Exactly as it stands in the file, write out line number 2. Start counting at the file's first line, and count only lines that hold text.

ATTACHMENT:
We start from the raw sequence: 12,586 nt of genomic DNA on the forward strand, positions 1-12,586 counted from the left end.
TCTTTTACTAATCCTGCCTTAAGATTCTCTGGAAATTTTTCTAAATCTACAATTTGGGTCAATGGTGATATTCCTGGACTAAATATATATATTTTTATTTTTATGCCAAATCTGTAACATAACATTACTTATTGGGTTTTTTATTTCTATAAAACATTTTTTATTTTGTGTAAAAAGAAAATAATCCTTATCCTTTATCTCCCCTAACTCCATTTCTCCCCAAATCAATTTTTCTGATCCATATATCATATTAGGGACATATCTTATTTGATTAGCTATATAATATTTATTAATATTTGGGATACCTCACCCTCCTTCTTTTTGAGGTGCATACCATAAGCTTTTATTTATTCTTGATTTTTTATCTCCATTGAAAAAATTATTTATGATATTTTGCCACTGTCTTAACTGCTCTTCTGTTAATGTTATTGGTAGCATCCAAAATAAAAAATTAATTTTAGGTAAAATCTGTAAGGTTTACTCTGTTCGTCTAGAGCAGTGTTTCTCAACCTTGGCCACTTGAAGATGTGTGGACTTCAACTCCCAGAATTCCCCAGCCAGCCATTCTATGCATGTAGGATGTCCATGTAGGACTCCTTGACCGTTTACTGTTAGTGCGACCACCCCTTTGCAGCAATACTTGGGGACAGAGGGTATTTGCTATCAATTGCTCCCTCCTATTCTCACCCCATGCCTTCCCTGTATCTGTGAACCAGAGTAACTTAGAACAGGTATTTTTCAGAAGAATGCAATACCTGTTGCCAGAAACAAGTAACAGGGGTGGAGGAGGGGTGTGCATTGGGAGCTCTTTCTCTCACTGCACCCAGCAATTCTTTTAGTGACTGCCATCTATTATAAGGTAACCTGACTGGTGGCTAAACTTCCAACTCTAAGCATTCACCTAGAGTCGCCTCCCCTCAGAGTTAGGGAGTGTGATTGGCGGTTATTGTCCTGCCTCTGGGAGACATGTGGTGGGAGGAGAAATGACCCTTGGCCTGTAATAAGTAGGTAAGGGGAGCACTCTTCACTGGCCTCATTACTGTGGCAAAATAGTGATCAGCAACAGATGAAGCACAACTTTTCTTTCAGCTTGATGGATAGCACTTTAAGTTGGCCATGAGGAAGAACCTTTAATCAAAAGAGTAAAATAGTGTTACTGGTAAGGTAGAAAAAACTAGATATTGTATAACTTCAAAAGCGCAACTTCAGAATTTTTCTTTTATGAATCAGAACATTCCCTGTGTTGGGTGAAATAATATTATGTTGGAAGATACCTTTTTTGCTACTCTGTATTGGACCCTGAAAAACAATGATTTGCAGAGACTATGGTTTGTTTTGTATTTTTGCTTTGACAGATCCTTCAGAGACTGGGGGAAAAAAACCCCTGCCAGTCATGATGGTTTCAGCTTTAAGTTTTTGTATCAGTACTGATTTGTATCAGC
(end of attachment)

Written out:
TCTTTTACTAATCCTGCCTTAAGATTCTCTGGAAATTTTTCTAAATCTACAATTTGGGTCAATGGTGATATTCCTGGACTAAATATATATATTTTTATTTTTATGCCAAATCTGTAACATAACATTACTTATTGGGTTTTTTATTTCTATAAAACATTTTTTATTTTGTGTAAAAAGAAAATAATCCTTATCCTTTATCTCCCCTAACTCCATTTCTCCCCAAATCAATTTTTCTGATCCATATATCATATTAGGGACATATCTTATTTGATTAGCTATATAATATTTATTAATATTTGGGATACCTCACCCTCCTTCTTTTTGAGGTGCATACCATAAGCTTTTATTTATTCTTGATTTTTTATCTCCATTGAAAAAATTATTTATGATATTTTGCCACTGTCTTAACTGCTCTTCTGTTAATGTTATTGGTAGCATCCAAAATAAAAAATTAATTTTAGGTAAAATCTGTAAGGTTTACTCTGTTCGTCTAGAGCAGTGTTTCTCAACCTTGGCCACTTGAAGATGTGTGGACTTCAACTCCCAGAATTCCCCAGCCAGCCATTCTATGCATGTAGGATGTCCATGTAGGACTCCTTGACCGTTTACTGTTAGTGCGACCACCCCTTTGCAGCAATACTTGGGGACAGAGGGTATTTGCTATCAATTGCTCCCTCCTATTCTCACCCCATGCCTTCCCTGTATCTGTGAACCAGAGTAACTTAGAACAGGTATTTTTCAGAAGAATGCAATACCTGTTGCCAGAAACAAGTAACAGGGGTGGAGGAGGGGTGTGCATTGGGAGCTCTTTCTCTCACTGCACCCAGCAATTCTTTTAGTGACTGCCATCTATTATAAGGTAACCTGACTGGTGGCTAAACTTCCAACTCTAAGCATTCACCTAGAGTCGCCTCCCCTCAGAGTTAGGGAGTGTGATTGGCGGTTATTGTCCTGCCTCTGGGAGACATGTGGTGGGAGGAGAAATGACCCTTGGCCTGTAATAAGTAGGTAAGGGGAGCACTCTTCACTGGCCTCATTACTGTGGCAAAATAGTGATCAGCAACAGATGAAGCACAACTTTTCTTTCAGCTTGATGGATAGCACTTTAAGTTGGCCATGAGGAAGAACCTTTAATCAAAAGAGTAAAATAGTGTTACTGGTAAGGTAGAAAAAACTAGATATTGTATAACTTCAAAAGCGCAACTTCAGAATTTTTCTTTTATGAATCAGAACATTCCCTGTGTTGGGTGAAATAATATTATGTTGGAAGATACCTTTTTTGCTACTCTGTATTGGACCCTGAAAAACAATGATTTGCAGAGACTATGGTTTGTTTTGTATTTTTGCTTTGACAGATCCTTCAGAGACTGGGGGAAAAAAACCCCTGCCAGTCATGATGGTTTCAGCTTTAAGTTTTTGTATCAGTACTGATTTGTATCAGC